Sharing bullshit on social media

Posted on 2 May 2022 by Neri Marsili

It’s another dull day of commuting to work, and you are waiting for the bus. Bored, you open your phone and start scrolling the all-too-familiar, endless cascade of mildly uninteresting content posted by your friends on social media. And there it is, next to pictures of happy babies and pixelated dogs. A tik-tok video revealing
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The Hidden Problem in Moral Imagination

Posted on 18 April 2022 by Yujia Song

Be more imaginative? When we fail to treat someone in a morally appropriate way – say, being generous to the stranger in need, fair to the candidate who speaks with an accent, or patient with the friend struggling with anxiety — it is often thought that our lack of imagination is to blame: if only
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How Dehumanization Works

Posted on 4 April 2022 by David Livingstone-Smith

On February 1, 1893, an intellectually disabled Black man was burned to death in Paris, Texas.  His death was not accidental. It was the culmination of several hours of torture, witnessed by a crowd of more than ten thousand people—men, women, and even children—many of whom had travelled from surrounding areas on special excursion trains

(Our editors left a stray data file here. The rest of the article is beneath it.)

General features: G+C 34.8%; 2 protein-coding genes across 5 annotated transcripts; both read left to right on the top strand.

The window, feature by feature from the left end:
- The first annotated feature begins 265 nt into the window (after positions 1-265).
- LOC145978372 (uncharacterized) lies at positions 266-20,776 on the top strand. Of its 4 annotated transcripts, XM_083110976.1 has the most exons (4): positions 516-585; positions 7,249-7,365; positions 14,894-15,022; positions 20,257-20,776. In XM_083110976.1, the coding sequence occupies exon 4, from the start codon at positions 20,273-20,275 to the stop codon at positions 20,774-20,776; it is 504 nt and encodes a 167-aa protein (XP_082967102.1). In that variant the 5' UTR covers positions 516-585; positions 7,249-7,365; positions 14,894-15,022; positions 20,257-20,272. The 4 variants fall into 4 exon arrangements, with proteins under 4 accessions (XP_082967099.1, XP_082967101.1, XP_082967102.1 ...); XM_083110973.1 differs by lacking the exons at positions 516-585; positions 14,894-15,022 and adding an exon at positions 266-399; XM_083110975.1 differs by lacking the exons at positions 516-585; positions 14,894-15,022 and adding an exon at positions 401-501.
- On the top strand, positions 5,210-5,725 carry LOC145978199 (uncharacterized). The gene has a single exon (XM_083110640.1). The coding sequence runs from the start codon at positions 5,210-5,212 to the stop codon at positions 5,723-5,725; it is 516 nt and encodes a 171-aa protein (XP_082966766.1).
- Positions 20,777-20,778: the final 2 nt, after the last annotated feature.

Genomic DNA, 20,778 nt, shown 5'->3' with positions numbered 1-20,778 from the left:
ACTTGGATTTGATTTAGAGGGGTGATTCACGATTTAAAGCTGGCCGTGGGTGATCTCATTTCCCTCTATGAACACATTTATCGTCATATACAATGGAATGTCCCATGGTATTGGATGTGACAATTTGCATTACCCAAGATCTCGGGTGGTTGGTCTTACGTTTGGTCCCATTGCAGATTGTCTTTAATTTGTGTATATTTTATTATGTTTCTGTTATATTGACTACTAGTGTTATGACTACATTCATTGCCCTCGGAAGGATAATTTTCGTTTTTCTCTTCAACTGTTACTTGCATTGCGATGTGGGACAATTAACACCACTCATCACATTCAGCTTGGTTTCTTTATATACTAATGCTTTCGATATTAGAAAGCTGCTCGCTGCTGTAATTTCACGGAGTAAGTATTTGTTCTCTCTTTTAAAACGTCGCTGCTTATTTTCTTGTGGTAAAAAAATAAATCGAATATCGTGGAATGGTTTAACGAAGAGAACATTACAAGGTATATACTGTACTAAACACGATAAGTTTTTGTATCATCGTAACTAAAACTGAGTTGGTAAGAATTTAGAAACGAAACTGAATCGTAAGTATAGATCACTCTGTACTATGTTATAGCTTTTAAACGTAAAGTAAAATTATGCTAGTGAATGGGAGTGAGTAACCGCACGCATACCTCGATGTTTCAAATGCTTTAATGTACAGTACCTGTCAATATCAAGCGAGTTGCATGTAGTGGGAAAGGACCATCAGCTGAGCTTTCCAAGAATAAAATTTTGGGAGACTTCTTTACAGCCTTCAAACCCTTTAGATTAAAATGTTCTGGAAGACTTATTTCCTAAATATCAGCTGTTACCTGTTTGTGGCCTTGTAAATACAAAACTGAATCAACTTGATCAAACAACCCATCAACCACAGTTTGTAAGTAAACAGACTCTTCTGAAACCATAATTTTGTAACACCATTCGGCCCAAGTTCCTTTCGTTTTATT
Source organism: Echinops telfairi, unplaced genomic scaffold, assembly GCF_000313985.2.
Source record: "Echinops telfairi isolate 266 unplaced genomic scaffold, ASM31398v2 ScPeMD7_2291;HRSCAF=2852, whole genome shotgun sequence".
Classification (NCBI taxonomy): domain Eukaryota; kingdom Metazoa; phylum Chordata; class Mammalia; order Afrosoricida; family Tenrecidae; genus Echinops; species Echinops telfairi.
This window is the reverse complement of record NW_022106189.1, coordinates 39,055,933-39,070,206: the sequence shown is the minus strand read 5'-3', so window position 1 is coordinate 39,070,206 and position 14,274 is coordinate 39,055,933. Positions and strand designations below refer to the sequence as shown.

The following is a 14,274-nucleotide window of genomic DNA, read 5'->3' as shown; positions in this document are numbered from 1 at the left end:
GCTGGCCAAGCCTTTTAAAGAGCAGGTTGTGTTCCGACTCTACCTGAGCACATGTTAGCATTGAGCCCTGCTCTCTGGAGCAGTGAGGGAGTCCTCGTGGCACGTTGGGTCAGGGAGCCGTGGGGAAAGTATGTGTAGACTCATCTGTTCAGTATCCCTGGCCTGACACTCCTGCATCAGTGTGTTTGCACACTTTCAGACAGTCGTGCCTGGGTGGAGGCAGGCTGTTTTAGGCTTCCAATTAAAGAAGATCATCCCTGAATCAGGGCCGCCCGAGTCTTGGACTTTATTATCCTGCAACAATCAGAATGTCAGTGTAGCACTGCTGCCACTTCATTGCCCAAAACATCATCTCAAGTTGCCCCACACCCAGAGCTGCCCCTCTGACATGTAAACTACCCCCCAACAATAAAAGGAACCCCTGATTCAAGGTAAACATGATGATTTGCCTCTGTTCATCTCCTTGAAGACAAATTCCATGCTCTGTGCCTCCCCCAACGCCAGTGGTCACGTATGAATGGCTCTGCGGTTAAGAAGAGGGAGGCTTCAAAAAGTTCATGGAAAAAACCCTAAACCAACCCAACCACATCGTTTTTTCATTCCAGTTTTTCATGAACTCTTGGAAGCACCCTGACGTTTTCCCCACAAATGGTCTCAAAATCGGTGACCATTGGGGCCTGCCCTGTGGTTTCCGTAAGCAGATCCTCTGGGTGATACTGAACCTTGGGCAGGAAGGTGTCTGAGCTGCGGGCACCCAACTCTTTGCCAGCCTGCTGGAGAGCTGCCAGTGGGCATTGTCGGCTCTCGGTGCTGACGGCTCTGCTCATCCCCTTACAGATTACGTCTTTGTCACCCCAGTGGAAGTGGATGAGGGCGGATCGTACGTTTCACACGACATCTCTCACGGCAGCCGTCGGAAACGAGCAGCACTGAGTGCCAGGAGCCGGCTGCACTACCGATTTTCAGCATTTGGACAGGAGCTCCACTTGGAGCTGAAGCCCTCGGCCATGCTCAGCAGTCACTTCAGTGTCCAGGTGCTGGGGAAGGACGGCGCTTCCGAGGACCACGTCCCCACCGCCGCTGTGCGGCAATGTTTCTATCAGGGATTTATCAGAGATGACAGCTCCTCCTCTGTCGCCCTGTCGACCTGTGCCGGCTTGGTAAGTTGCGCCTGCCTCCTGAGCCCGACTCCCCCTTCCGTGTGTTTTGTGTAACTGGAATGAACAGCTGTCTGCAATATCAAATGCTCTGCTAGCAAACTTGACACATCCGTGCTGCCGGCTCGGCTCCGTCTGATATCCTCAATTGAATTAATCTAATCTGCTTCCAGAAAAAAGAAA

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On White Privilege and Anesthesia

Posted on 21 March 2022 by Alison Bailey

America has, once again, entered a period of public racial reckoning. No single event has brought us to this place. A malignant presidency and the January 6th attack on the U.S. Capitol have tested the resilience of our republic. A global pandemic coupled with an economic recession and accelerating climate change have pushed us into
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On “Choosing Reality”: How Public Discussions of Gender Recognition Go Wrong, and What We Can Do About It Part 3. Beyond the Ontology-First Approach

Posted on 7 March 2022 by Katharine Jenkins

Content advice: transphobia. In the previous post, I argued that we should reject the Ontology-First Approach, which is the view that questions about gender recognition should be settled by first establishing what gender really is. This raises the question of how we should approach discussions of gender recognition. In this post I will suggest that
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On “Choosing Reality”: How Public Discussions of Gender Recognition Go Wrong, and What We Can Do About It: Part 2 Rejecting the Ontology-First Approach

Posted on 21 February 2022 by Katharine Jenkins

Content advice: transphobia. In the last blog post, I identified what I call the ‘Ontology-First Approach’ to gender recognition. This approach says that disagreements about gender recognition should be settled by establishing how gender really exists – its ontology – as this determines how people should be able to navigate gendered social spaces and take
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On “Choosing Reality”: How Public Discussions of Gender Recognition Go Wrong, and What We Can Do About It: Part 1 Arguing About What Gender Really Is

Posted on 7 February 2022 by Katharine Jenkins

Content advice: transphobia. On 10th October 2018, a full page-advert ran in the Metro, London’s free commuter newspaper. The topic of the advert was an imminently closing government consultation on the Gender Recognition Act 2004, the legislation governing changes of legal gender for trans people in England and Wales. The government was considering adopting a